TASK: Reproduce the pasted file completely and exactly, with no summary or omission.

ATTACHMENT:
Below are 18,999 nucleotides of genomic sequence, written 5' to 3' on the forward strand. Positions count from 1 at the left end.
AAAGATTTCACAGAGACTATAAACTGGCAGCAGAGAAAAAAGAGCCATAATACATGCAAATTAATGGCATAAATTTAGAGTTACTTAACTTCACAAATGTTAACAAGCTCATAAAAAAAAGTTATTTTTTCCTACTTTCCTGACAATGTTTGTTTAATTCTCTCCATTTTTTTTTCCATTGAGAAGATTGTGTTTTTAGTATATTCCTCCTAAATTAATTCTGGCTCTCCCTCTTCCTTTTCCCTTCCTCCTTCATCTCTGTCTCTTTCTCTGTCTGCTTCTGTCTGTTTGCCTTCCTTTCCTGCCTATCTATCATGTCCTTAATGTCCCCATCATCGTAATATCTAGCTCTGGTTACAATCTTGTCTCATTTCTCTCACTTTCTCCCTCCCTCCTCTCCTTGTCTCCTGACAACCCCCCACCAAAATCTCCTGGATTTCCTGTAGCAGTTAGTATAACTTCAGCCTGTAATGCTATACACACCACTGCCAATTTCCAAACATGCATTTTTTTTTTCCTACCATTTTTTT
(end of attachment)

Below are 18,999 nucleotides of genomic sequence, written 5' to 3' on the forward strand. Positions count from 1 at the left end.
AAAGATTTCACAGAGACTATAAACTGGCAGCAGAGAAAAAAGAGCCATAATACATGCAAATTAATGGCATAAATTTAGAGTTACTTAACTTCACAAATGTTAACAAGCTCATAAAAAAAAGTTATTTTTTCCTACTTTCCTGACAATGTTTGTTTAATTCTCTCCATTTTTTTTTCCATTGAGAAGATTGTGTTTTTAGTATATTCCTCCTAAATTAATTCTGGCTCTCCCTCTTCCTTTTCCCTTCCTCCTTCATCTCTGTCTCTTTCTCTGTCTGCTTCTGTCTGTTTGCCTTCCTTTCCTGCCTATCTATCATGTCCTTAATGTCCCCATCATCGTAATATCTAGCTCTGGTTACAATCTTGTCTCATTTCTCTCACTTTCTCCCTCCCTCCTCTCCTTGTCTCCTGACAACCCCCCACCAAAATCTCCTGGATTTCCTGTAGCAGTTAGTATAACTTCAGCCTGTAATGCTATACACACCACTGCCAATTTCCAAACATGCATTTTTTTTTTCCTACCATTTTTTT